TARPON SPRINGS — A woman approached the youngest City Commission candidate.
"You wanted to get rid of the Tarpon Springs Police Department," he recalled her saying.
That wasn't true. But for voters who remember a bearded kid with a distrust of police, 22-year-old Tommy Frain has a new image to project.
"I want to show the city and the voters the other side of me," he said.
Citizens Coalition for Police Accountability, a local group that he helped start, doesn't appear anywhere on his campaign website. He doesn't mention it in public introductions, but he doesn't shy away from talking about it when asked.
"It gets really confusing and hard to explain to people," he recently told the Tampa Bay Times.
As the co-founder of Citizens Coalition for Police Accountability, Frain encouraged people to video-record police traffic stops. He filed citizen complaints with Tarpon Police questioning the number of officers responding to traffic stops. He became entwined in a 2011 police internal investigation after his friend, William Kilgore, was arrested while the two were "cop watching."
But the recent University of South Florida graduate says that's all behind him now.
"I think I grew up a little bit and realized that we don't need to be going crazy about that," said Frain, who works as a server at Miss Vickie's on the River in Holiday.
Frain said he left the group a year ago, when he felt it strayed from its original mission of promoting accountability and became "a little too radical."
"I think I have a greater trust of the Police Department than I've ever had," he added.
The internal investigation, though an intense process, revealed a "human side" to the department, he said. And it prompted some additional police training.
"We'll take any and all criticisms of our agency," said police spokesman Capt. Jeff Young, who declined to speak directly about Frain. "We'll look at them and develop policies and procedures to strengthen the agency."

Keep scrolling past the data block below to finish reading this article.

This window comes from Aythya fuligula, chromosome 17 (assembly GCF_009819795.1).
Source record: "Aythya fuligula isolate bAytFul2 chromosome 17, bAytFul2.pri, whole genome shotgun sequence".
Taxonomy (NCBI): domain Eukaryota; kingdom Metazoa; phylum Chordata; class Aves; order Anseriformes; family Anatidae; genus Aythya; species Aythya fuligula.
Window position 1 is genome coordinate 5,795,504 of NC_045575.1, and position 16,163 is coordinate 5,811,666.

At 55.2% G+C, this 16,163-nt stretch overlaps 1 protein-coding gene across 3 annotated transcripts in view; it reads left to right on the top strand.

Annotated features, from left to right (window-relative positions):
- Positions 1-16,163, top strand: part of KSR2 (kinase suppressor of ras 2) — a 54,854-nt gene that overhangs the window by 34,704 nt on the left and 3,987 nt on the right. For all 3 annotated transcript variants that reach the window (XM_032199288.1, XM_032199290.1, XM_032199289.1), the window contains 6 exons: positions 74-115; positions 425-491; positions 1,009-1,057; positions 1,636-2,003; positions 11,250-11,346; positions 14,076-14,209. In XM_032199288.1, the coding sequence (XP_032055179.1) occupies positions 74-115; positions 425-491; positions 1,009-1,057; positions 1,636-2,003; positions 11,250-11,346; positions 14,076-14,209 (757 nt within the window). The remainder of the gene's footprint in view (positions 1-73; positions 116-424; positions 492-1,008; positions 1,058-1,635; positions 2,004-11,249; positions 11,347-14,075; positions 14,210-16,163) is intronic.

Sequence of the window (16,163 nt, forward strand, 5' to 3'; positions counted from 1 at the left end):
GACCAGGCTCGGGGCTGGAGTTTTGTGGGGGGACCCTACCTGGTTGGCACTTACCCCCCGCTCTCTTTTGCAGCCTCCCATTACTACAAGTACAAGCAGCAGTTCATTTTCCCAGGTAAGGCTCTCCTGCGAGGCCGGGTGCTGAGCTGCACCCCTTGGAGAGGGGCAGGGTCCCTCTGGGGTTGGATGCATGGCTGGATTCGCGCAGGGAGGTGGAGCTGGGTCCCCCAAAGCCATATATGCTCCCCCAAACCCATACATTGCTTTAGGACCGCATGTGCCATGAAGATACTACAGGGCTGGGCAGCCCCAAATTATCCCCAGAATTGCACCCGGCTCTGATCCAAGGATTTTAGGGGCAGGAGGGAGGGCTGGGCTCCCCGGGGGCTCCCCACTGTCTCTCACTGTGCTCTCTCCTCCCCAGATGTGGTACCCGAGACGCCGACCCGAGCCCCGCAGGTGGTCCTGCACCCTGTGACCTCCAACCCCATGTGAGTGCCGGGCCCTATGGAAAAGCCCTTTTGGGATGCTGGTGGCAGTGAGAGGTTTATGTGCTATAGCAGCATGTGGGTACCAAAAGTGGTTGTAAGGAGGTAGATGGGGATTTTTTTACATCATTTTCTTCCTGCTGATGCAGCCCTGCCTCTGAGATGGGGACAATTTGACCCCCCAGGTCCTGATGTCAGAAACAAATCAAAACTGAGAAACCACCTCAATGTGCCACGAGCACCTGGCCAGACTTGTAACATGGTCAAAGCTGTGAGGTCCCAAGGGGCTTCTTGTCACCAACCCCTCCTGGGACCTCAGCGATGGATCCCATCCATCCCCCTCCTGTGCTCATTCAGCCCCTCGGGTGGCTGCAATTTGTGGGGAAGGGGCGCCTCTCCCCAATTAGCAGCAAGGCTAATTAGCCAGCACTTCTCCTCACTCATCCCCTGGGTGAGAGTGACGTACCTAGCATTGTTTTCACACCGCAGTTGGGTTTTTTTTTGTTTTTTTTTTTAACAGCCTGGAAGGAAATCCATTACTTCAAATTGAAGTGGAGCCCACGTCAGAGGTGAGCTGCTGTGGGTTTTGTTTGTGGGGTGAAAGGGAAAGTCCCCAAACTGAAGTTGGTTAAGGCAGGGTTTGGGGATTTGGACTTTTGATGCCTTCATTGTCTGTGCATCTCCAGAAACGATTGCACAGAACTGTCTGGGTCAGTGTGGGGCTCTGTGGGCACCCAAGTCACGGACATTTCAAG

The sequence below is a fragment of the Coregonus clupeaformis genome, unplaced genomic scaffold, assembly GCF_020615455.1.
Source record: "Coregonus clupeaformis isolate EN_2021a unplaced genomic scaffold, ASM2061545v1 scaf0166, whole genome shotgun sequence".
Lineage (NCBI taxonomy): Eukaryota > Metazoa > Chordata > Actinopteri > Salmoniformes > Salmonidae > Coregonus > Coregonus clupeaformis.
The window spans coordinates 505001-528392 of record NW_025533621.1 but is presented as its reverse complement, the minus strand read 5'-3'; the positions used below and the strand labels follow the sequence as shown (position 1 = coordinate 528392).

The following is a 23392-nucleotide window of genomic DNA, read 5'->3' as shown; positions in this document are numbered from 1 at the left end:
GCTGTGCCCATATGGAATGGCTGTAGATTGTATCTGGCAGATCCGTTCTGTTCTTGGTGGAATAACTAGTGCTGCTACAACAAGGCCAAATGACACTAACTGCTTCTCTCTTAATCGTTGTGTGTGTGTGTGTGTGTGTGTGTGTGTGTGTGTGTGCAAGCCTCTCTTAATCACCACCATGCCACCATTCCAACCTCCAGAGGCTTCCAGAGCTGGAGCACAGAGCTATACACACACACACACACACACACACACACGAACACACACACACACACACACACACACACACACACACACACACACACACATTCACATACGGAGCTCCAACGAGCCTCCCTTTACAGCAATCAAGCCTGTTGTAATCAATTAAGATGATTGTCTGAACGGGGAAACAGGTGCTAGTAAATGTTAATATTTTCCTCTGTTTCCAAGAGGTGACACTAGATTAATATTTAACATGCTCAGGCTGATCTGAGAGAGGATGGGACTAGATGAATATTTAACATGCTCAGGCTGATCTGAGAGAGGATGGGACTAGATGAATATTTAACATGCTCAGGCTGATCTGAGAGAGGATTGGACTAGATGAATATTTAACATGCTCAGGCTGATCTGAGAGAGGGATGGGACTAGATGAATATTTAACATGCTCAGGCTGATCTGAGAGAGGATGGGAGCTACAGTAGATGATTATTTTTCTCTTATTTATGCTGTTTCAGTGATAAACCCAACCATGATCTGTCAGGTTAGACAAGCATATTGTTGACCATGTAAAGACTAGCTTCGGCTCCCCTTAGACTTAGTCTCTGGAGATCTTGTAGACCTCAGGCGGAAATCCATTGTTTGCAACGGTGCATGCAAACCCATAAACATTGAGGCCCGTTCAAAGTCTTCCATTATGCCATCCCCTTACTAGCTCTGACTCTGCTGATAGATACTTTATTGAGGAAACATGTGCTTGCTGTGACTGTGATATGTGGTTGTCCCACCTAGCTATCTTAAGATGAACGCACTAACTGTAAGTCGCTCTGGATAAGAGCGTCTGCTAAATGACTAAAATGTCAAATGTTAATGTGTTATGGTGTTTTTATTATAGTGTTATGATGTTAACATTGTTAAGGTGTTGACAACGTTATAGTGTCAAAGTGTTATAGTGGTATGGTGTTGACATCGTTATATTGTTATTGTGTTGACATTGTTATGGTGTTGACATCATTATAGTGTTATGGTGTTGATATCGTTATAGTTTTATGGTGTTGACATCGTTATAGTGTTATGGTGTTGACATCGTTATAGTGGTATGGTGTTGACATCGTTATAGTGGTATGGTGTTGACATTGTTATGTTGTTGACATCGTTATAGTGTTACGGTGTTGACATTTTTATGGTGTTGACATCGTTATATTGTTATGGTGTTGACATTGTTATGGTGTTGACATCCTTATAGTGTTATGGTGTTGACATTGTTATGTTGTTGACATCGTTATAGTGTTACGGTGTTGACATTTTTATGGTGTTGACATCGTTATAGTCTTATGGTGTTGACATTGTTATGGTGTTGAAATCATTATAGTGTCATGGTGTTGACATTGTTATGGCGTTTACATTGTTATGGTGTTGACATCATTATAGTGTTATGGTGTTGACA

If elected to Commission Seat 4, Frain said he wouldn't have any bias against the Police Department.
"Nobody wants to put public safety at risk," he said. But he would still scrutinize the agency, along with all other city departments, for cost savings.
Cop-watching was never a passion, he says, just an issue that fell into his lap. He would rather voters see his enthusiasm for economics, his ideas for bringing businesses to town and his commitment to community service.
Supporter Adrian Wyllie, the Florida Libertarian Party chairman and gubernatorial candidate, phrased Frain's development like this: "Like anyone that age, he's matured a bit. His core principles haven't changed at all, which is something I think is important."
Although the commission seat he's vying for is nonpartisan, it's no secret that Frain is a Libertarian and a big proponent of personal liberties.
"He's a great guy who really stands up for what he believes in," Wyllie said, "and what he believes in is the rights of the people in Tarpon Springs and the people of Florida."
Standing up for what he believes in once got Frain arrested.
In July 2011, he joined Food Not Bombs in Orlando to give out food to the homeless in a public park — against a city ordinance that restricted group feedings.
A YouTube video from the event shows him in handcuffs. Later, when released from jail, he cheers when told he was in there the longest of all those detained from the feeding.
The mayor called the activists "food terrorists." Frain said he was enforcing what he believes to be a fundamental human right.
"I think it says that I would never vote for an ordinance that would be unconstitutional," he said. "It shows my moral character.
"I've never hid what I believe."
Stephanie Wang can be reached at (727) 445-4155 or email@example.com.